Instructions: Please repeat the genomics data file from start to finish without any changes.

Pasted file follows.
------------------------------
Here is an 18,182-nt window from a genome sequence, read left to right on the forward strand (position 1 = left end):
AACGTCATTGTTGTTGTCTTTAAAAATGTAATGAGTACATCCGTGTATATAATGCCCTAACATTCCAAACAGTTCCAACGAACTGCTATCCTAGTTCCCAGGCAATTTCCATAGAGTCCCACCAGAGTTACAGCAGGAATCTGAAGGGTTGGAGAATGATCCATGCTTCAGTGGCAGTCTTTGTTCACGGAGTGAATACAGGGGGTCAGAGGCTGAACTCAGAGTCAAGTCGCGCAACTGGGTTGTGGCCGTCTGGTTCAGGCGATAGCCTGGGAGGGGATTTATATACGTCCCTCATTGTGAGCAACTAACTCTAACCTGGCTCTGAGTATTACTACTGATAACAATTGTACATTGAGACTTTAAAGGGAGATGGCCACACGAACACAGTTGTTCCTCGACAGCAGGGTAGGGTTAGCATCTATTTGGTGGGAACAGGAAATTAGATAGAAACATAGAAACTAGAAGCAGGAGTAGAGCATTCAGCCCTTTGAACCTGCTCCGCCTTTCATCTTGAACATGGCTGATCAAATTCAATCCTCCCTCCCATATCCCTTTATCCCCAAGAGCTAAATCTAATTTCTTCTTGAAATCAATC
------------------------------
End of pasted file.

Here is an 18,182-nt window from a genome sequence, read left to right on the forward strand (position 1 = left end):
AACGTCATTGTTGTTGTCTTTAAAAATGTAATGAGTACATCCGTGTATATAATGCCCTAACATTCCAAACAGTTCCAACGAACTGCTATCCTAGTTCCCAGGCAATTTCCATAGAGTCCCACCAGAGTTACAGCAGGAATCTGAAGGGTTGGAGAATGATCCATGCTTCAGTGGCAGTCTTTGTTCACGGAGTGAATACAGGGGGTCAGAGGCTGAACTCAGAGTCAAGTCGCGCAACTGGGTTGTGGCCGTCTGGTTCAGGCGATAGCCTGGGAGGGGATTTATATACGTCCCTCATTGTGAGCAACTAACTCTAACCTGGCTCTGAGTATTACTACTGATAACAATTGTACATTGAGACTTTAAAGGGAGATGGCCACACGAACACAGTTGTTCCTCGACAGCAGGGTAGGGTTAGCATCTATTTGGTGGGAACAGGAAATTAGATAGAAACATAGAAACTAGAAGCAGGAGTAGAGCATTCAGCCCTTTGAACCTGCTCCGCCTTTCATCTTGAACATGGCTGATCAAATTCAATCCTCCCTCCCATATCCCTTTATCCCCAAGAGCTAAATCTAATTTCTTCTTGAAATCAATC